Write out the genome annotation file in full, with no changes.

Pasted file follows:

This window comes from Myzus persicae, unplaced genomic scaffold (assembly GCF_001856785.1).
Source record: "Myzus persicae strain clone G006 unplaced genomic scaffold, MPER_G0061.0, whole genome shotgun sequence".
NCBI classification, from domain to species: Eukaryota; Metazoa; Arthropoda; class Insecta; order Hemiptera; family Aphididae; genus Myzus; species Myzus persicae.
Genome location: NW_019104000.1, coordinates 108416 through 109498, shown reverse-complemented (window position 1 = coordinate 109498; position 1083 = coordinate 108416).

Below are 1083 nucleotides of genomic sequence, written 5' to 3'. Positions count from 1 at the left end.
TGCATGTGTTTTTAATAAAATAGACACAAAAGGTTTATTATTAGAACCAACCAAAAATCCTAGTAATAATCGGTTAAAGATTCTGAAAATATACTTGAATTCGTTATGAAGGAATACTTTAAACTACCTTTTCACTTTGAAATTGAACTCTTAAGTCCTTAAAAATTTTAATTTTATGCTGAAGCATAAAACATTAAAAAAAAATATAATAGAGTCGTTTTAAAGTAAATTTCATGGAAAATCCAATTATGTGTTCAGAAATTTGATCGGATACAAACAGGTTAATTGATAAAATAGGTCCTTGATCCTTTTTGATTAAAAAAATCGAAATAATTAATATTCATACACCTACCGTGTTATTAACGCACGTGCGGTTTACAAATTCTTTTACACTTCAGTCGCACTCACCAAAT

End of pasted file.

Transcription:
This window comes from Myzus persicae, unplaced genomic scaffold (assembly GCF_001856785.1).
Source record: "Myzus persicae strain clone G006 unplaced genomic scaffold, MPER_G0061.0, whole genome shotgun sequence".
NCBI classification, from domain to species: Eukaryota; Metazoa; Arthropoda; class Insecta; order Hemiptera; family Aphididae; genus Myzus; species Myzus persicae.
Genome location: NW_019104000.1, coordinates 108416 through 109498, shown reverse-complemented (window position 1 = coordinate 109498; position 1083 = coordinate 108416).

Below are 1083 nucleotides of genomic sequence, written 5' to 3'. Positions count from 1 at the left end.
TGCATGTGTTTTTAATAAAATAGACACAAAAGGTTTATTATTAGAACCAACCAAAAATCCTAGTAATAATCGGTTAAAGATTCTGAAAATATACTTGAATTCGTTATGAAGGAATACTTTAAACTACCTTTTCACTTTGAAATTGAACTCTTAAGTCCTTAAAAATTTTAATTTTATGCTGAAGCATAAAACATTAAAAAAAAATATAATAGAGTCGTTTTAAAGTAAATTTCATGGAAAATCCAATTATGTGTTCAGAAATTTGATCGGATACAAACAGGTTAATTGATAAAATAGGTCCTTGATCCTTTTTGATTAAAAAAATCGAAATAATTAATATTCATACACCTACCGTGTTATTAACGCACGTGCGGTTTACAAATTCTTTTACACTTCAGTCGCACTCACCAAAT